Blogging and Book Selling: Hand in Hand or Mutually Exclusive?

Claude Nougat is discussing this subject today over at The Wanderings of a Curious Mind and he is conducting a poll. If you get the opportunity, head over and participate. I think most of us are of the same opinion, but the results could be interesting.

My thoughts:  There are many camps out there insisting that you, as an author, need to create a platform. I can’t disagree but I believe that some writers are under the impression that a popular blog with lots of views will translate into sales. This may work if you are a blogging personality on food and publish a cookbook but not necessarily if you are publishing your first fantasy novel. Will you make writer friends? Yes. Will you get the opportunity to promote those writer friends? Yes. Will you enjoy it? Yes, but that will probably not show up in your Amazon sales and maybe not in theirs either.

I think the same goes for tweeting and facebook. Really! I’m not trying to discourage social media. In fact, there is no question that getting the word out about your book is a good thing (and it’s free!!), but while writers are also usually avid readers, they cannot possibly buy and read every single book published by their writer friends. In fact, not even some of the friends you’ve had since grade school will buy or read your book and they know you personally. They want to and they mean to but they won’t (reasons may vary).

While I think it’s true that fans may search for your author page, most of them are not interested in your blog posts about advertising or kindle free days or even creating characters. We write these blogs for ourselves and to learn more about writing and publishing from each other. It keeps us up to date on the latest happenings in the publishing process. To me, this is the most important purpose of many of the blogs out there.

As authors we should promote and use social media as much as we possibly can, but we should also be realistic about our goals. Perhaps Mr. Nougat is right that Google+ is a great way to network. Blogging, FB, and Twitter may have been enough at one time, but the effectiveness of social media is a moving target. Either way, head on over to Mr. Nougat’s blog and take the poll. I did.

How do you feel about social media and book sales? Has it worked for you in the past or present? What kind of social media do you think is most important?

Published by K.L. Murphy

Author of Her Sister's Death and The Detective Cancini Mysteries

2 thoughts on “Blogging and Book Selling: Hand in Hand or Mutually Exclusive?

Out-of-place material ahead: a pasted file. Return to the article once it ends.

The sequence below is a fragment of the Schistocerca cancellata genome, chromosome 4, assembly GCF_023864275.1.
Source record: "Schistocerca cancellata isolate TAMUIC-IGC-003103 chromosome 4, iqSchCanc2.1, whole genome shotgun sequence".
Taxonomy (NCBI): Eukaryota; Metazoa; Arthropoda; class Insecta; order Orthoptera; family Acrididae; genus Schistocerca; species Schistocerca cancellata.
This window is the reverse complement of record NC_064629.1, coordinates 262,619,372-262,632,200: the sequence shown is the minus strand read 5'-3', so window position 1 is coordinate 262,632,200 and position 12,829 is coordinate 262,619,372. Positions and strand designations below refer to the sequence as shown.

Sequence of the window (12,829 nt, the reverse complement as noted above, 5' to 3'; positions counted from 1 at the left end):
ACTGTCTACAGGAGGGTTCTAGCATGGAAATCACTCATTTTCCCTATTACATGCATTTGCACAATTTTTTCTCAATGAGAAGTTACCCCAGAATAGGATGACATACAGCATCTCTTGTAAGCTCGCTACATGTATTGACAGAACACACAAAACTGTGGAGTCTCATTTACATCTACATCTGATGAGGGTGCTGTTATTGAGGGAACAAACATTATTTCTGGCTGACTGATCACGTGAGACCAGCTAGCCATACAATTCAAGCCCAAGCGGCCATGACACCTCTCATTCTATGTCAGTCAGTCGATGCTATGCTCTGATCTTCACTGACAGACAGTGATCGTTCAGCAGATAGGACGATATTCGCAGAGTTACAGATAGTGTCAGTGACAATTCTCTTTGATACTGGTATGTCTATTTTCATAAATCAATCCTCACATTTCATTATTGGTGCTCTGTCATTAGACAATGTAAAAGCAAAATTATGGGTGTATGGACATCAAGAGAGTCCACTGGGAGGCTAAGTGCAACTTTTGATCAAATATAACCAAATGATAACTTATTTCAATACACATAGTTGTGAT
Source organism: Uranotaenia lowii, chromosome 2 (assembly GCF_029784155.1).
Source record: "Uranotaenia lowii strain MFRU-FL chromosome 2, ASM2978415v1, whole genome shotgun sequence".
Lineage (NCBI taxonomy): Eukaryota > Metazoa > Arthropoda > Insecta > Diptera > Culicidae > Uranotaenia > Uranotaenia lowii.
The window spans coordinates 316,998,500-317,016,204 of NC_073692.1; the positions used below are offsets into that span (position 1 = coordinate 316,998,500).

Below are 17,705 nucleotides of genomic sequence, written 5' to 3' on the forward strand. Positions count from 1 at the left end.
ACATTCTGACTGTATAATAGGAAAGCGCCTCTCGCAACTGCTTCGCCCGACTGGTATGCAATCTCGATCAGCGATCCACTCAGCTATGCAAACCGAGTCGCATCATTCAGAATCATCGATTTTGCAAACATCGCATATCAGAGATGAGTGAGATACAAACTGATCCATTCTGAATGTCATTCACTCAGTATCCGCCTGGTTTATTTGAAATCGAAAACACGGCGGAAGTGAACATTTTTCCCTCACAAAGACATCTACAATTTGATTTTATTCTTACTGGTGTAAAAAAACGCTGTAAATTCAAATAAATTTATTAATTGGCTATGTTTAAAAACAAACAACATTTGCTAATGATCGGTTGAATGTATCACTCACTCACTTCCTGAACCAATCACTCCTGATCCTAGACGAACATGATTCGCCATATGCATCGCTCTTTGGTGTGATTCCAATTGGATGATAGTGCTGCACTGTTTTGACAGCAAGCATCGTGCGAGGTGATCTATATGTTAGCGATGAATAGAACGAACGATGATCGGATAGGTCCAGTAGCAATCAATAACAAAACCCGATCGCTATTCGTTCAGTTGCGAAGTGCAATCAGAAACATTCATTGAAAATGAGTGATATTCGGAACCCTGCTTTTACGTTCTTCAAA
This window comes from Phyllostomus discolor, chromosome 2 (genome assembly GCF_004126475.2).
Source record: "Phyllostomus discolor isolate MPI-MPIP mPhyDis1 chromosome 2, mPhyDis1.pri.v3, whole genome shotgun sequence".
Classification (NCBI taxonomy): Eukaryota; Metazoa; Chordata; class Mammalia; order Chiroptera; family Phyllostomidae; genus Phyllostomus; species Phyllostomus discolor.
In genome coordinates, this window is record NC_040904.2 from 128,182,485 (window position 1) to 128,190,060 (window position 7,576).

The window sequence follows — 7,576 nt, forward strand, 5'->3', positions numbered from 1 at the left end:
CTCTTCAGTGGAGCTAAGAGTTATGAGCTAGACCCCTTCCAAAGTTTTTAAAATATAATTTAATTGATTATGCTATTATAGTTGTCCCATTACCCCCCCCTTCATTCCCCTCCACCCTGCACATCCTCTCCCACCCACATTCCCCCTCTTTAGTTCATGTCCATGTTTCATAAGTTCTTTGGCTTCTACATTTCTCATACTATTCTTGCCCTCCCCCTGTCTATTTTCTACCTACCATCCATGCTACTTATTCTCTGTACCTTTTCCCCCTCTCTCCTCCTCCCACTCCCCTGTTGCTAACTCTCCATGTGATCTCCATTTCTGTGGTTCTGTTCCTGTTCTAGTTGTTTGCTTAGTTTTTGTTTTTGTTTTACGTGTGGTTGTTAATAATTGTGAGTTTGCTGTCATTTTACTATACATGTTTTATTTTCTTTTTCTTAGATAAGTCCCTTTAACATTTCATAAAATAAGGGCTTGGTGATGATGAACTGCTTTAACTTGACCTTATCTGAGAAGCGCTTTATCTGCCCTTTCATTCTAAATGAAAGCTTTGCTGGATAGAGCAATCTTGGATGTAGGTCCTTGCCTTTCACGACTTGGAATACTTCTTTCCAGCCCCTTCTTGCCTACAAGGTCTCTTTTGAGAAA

1. I actually don’t put blogging and social media in the same category. I agree with you that a blog is not a good place to promote books. Writing blogs are read by writers, not readers. I use my blog to work out whatever issues I’m having as a writer or to impart some knowledge I’ve gained. Social media, though, has been vital to the marketing of BABY GRAND. Not because I am constantly promoting my books there, although I do promote. It’s because social media is where people congregate and pass on info. When I announced the news of BABY GRAND’s publication, that tiny post was picked up over and over and over again by friends, yes, but then by friends of friends and then eventually by people I don’t know. And then those people told others and the book started to gain some traction. So while my friends follow me on Facebook and colleagues follow me on Twitter, I was able to vault beyond those circles simply because of the support of the people IN those circles. But I will check out Mr. Nougat’s blog. Thanks for the post — and discussion!

    1. Dina,
      I think you have made an important point about the difference between blogging and social media. You’re right that there is a difference and I like that you have two different sites. I hope to do that in the future.
      Mr. Nougat does point out though that the majority of his twitter followers are fellow writers. Twitter can be a great tool but difficult to build up a fan base outside of the writing community. The challenge is always finding the best way to find and reach readers.
      Thanks again for your great points!!

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